The Social Theory of W.E.B. Du Bois

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W. E. B. Du Bois was a political and literary giant of the 20th century, publishing over twenty books and thousands of essays and articles throughout his life. In The Social Theory of W. E. B. Du Bois, editor Phil Zuckerman assembles Du Bois’s work from a wide variety of sources, including articles Du Bois published in newspapers, speeches he delivered, selections from well-known classics such as The Souls of Black Folk and Darkwater, and lesser-known, hard-to-find material written by this revolutionary social theorist. This book offers an excellent introduction to the sociological theory of one of the 20th century’s intellectual beacons.

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Editorial Reviews

"This is a useful collection insofar as it will help readers obtain an appreciation of the wide range of social concerns and problems that DuBois addressed during his long lifetime."
Choice Magazine
"This is a useful collection insofar as it will help readers obtain an appreciation of the wide range of social concerns and problems that Du Bois addressed during his long lifetime. "
"This is a useful collection insofar as it will help readers obtain an appreciation of the wide range of social concerns and problems that Du Bois addressed during his long lifetime."
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Product Details

  • ISBN-13: 9780761928706
  • Publisher: SAGE Publications
  • Publication date: 2/1/2004
  • Pages: 224
  • Product dimensions: 7.10 (w) x 10.10 (h) x 0.70 (d)

Meet the Author

Phil Zuckerman, Ph.D., is Assistant Professor of Sociology at Pitzer College, Claremont, CA. He is currently teaching Classical Sociological Theory, Contemporary Sociological Theory, Deviance, Crime and Punishment in the U.S., Introduction to Sociology, Sociology of Religion, Sex and Religion, and a Senior Seminar/Capstone Course.

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Table of Contents

Introduction - Phil Zuckerman
Chapter I: On the Meaning of Race
1. "The Conservation of Races"
2. "Of Our Spiritual Strivings"
3. "The First Universal Races Congress"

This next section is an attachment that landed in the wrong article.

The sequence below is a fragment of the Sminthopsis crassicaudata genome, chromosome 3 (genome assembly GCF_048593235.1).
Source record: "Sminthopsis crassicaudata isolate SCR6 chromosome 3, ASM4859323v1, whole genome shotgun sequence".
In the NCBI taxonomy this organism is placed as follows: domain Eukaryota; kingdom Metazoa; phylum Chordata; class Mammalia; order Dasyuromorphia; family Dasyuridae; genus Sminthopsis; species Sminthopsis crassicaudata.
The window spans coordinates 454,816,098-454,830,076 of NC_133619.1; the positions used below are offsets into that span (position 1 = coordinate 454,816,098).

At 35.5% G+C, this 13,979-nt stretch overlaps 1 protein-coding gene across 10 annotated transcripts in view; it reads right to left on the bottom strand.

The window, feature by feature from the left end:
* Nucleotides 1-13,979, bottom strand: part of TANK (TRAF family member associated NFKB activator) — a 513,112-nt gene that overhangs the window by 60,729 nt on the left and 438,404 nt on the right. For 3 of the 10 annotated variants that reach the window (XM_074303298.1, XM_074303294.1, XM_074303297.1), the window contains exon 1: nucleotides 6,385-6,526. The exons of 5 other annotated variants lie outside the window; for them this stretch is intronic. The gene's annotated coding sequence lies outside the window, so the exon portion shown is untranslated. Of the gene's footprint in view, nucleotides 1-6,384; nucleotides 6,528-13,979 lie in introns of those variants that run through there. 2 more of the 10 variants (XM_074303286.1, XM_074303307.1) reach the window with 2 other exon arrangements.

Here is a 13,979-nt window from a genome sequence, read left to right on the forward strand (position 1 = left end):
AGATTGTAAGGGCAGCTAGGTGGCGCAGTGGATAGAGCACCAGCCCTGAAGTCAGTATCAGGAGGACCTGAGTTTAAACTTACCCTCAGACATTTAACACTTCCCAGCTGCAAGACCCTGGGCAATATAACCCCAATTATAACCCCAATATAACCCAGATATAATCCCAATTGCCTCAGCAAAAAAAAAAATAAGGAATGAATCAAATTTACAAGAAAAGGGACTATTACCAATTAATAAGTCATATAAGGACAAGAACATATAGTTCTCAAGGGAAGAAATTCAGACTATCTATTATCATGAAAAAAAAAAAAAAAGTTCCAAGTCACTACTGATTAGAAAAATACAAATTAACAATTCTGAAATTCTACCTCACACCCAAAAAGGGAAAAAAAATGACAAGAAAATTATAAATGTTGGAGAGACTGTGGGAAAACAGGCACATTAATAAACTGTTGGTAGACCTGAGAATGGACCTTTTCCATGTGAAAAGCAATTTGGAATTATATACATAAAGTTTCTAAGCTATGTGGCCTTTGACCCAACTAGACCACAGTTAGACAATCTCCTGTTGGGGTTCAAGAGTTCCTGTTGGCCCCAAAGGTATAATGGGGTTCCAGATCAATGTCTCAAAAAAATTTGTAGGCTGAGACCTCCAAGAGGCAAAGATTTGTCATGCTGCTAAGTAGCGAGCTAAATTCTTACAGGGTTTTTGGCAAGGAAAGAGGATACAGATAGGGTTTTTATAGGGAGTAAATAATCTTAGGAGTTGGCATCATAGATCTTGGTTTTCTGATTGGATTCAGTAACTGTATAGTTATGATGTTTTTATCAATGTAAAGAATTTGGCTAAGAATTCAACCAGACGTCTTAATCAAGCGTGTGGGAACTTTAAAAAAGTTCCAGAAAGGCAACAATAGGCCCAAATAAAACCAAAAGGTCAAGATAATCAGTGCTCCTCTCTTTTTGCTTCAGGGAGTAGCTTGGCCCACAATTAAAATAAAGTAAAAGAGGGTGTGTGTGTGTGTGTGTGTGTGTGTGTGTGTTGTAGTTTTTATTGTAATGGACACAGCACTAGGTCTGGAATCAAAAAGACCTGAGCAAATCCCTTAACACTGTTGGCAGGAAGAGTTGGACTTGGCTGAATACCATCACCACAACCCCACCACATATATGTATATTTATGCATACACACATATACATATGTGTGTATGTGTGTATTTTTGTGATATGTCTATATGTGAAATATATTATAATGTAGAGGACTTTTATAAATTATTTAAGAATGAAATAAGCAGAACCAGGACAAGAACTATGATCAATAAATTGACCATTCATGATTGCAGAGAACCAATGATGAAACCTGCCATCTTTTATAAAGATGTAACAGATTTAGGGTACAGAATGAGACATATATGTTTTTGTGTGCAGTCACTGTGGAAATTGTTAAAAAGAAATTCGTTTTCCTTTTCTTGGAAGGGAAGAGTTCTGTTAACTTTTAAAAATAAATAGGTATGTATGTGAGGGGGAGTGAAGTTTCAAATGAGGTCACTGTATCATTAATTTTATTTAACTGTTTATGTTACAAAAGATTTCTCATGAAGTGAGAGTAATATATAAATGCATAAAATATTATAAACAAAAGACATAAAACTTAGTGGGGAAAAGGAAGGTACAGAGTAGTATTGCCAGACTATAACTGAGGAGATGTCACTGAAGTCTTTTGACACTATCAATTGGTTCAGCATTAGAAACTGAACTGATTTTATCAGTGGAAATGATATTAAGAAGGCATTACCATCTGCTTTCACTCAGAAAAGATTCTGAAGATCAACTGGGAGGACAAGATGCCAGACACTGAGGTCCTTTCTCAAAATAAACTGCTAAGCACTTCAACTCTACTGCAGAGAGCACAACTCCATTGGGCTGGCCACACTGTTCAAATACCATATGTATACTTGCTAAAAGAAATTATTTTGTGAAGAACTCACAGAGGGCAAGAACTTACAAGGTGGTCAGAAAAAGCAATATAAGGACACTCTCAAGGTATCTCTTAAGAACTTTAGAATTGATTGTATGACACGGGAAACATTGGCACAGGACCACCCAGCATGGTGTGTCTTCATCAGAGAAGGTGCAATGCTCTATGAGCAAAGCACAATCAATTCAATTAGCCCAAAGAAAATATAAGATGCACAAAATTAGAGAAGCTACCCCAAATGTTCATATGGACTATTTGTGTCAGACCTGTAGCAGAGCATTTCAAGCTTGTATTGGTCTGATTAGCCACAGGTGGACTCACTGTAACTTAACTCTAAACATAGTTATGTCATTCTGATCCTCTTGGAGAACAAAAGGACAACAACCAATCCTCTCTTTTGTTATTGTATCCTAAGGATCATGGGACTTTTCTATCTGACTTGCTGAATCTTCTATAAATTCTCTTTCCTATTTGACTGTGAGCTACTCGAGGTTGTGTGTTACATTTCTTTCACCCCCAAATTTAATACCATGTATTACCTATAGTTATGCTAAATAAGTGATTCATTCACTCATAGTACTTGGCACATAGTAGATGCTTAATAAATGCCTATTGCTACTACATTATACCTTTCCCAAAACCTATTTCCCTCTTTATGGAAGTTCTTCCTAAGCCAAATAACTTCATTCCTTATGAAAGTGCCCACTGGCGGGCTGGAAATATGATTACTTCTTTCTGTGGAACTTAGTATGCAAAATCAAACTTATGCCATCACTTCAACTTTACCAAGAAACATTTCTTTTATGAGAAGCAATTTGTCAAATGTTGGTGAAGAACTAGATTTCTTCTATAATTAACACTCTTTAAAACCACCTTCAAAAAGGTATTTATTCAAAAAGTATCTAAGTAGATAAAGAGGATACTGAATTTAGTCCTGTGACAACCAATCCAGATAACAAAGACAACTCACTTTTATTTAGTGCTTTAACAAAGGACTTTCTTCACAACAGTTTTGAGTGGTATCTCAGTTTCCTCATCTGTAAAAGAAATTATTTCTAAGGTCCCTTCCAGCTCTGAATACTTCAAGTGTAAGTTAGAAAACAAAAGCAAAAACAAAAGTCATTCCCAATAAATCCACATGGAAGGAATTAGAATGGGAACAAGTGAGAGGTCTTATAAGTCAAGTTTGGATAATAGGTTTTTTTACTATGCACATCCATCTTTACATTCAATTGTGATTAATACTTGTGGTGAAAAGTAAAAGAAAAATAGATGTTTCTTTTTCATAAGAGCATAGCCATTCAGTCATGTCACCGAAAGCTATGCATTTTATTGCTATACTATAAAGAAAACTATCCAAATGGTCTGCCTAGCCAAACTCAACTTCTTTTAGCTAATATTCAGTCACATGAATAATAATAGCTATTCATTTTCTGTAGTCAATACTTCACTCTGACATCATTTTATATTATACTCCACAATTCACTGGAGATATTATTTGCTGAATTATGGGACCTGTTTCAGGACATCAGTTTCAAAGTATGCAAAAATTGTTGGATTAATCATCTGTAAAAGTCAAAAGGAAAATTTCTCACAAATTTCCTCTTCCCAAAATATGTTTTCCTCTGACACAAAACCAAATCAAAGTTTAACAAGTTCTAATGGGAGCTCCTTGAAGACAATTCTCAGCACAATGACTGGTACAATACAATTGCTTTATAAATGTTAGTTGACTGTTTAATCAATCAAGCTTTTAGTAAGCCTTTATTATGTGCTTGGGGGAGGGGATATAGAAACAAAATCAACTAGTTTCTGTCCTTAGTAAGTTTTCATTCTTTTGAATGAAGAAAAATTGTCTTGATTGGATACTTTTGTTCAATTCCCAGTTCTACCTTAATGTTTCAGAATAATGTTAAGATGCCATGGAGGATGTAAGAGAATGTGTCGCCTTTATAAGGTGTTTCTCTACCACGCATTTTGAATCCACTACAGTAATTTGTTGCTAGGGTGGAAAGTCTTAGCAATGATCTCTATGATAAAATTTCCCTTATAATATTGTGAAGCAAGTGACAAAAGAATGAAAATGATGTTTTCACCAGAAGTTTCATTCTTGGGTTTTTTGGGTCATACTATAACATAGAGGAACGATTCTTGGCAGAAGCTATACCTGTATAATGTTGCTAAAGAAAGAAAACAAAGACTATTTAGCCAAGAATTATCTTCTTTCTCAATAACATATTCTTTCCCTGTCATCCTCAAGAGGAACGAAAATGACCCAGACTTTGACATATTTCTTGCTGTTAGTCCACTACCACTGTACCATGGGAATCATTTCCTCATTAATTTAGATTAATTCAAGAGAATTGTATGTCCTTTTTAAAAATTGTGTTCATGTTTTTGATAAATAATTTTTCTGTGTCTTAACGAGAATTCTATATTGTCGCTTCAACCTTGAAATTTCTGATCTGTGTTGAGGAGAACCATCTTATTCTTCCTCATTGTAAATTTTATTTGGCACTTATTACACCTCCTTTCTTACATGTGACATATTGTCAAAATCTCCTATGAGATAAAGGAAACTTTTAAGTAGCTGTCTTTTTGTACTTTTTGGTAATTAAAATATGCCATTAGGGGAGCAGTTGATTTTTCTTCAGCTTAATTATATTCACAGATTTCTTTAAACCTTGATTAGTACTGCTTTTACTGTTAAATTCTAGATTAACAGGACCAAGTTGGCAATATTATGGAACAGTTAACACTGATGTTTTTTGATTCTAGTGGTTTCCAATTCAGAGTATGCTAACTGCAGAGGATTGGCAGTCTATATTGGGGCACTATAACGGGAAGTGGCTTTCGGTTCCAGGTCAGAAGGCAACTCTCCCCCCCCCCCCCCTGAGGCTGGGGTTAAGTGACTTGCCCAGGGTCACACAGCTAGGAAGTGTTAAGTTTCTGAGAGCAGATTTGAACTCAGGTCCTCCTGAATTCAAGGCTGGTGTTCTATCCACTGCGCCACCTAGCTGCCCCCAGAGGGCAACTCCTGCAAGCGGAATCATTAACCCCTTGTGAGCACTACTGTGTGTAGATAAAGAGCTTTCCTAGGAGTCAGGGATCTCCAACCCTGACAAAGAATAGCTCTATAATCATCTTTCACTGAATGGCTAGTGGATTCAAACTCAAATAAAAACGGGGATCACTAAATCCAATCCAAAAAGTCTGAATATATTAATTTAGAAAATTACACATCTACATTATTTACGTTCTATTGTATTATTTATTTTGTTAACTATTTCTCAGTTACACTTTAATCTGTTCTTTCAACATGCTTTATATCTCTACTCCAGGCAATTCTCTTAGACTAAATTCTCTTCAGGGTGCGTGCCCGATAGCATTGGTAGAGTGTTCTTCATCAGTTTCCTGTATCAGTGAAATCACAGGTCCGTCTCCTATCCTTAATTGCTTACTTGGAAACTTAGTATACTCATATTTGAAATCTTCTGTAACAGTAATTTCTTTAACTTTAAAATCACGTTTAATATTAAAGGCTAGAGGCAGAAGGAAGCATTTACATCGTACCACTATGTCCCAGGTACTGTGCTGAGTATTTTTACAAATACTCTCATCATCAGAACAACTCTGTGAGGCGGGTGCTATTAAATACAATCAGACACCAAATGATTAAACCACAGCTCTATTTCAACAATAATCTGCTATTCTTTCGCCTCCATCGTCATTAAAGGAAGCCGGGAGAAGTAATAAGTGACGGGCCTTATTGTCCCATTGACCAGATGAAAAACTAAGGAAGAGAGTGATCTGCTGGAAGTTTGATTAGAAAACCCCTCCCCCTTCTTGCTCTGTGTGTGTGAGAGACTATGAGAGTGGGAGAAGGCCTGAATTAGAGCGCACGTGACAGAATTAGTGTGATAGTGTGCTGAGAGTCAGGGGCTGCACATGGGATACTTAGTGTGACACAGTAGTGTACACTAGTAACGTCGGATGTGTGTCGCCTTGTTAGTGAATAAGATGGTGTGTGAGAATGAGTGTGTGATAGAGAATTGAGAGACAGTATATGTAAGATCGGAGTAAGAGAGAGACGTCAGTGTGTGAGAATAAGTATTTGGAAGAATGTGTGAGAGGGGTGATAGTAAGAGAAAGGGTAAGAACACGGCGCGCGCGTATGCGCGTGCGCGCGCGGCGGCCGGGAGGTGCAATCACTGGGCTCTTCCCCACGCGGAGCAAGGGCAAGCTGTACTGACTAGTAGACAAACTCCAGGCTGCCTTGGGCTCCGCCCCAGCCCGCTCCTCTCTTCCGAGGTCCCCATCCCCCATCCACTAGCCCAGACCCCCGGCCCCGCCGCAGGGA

4. "Does Race Antagonism Serve Any Good Purpose?"
5. "Africa and the Slave Trade"
6. "The Souls of White Folk"
7. "Social Equality and Racial Intermarriage"
8. "Should the Negro be Encouraged to Seek Cultural Equality?"
9. "The Concept of Race"
10. "The Negro and the Warsaw Ghetto"
Chapter II: On Race Relations
1. "Color Prejudice"
2. "Relations of Negroes to Whites in the South"
3. "The Negro Problem"
4. "Bleeding Ireland"
5. "The Shape of Fear"
6. "Segregation"
7. "Anti-Semitism"
8. "My Evolving Program for Negro Freedom"
9. "Bound by the Color Line"
Chapter III: On International Relations
1. "The Hands of Ethiopia"
2. "Colonies"
3. "The Trade in Men"
4. "Mexico and Us"
5. "The Future of Europe in Africa"
6. "Colonialism, Democracy, and Peace After the War"
8. "Prospect of a World Without Racial Conflict"
9. "The Disfranchised Colonies"
10. "Peace is Dangerous"
Chapter IV: On Labor, Economics, and Politics
1. "Servants"
2. "The Value of Agitation"
3. "Of the Ruling of Men"
4. "Of Giving Work"
5. "Business as Public Service"
6. "Employment"
7. "Economic Disenfranchisement"
8. "Marxism and the Negro Problem"
9. "The Use of Capital"
10. "The Release of Earl Browder"
11. "Human Rights for all Minorities"
12. "We Must Know the Truth"
13. "America's Pressing Problems"
14. "There Must Come a Vast Social Change in the US"
Chapter V: On Women
1. "The Black Mother"
2. "Woman Suffrage"
3. "The Damnation of Women"
4. "The Freedom of Womanhood"
Chapter VI: On Religion
1. "The Function of the Negro Church"
2. "Of the Faith of the Fathers"
3. "Immortality"
4. "Missions and Mandates"
Chapter VII: On Crime
1. "The Negro Criminal"
2. "The Relations of Negroes to Whites in the South"
3. "Notes on Negro Crime, Particularly in Georgia."
4. "Morals and Manners"
5. "Lynched by Years, 1885-1914"
Chapter VIII: On Education
1. "The Talented Tenth"
2. "Education"
3. "Education"
4. "The Negro College"
5. "The Freedom to Learn"
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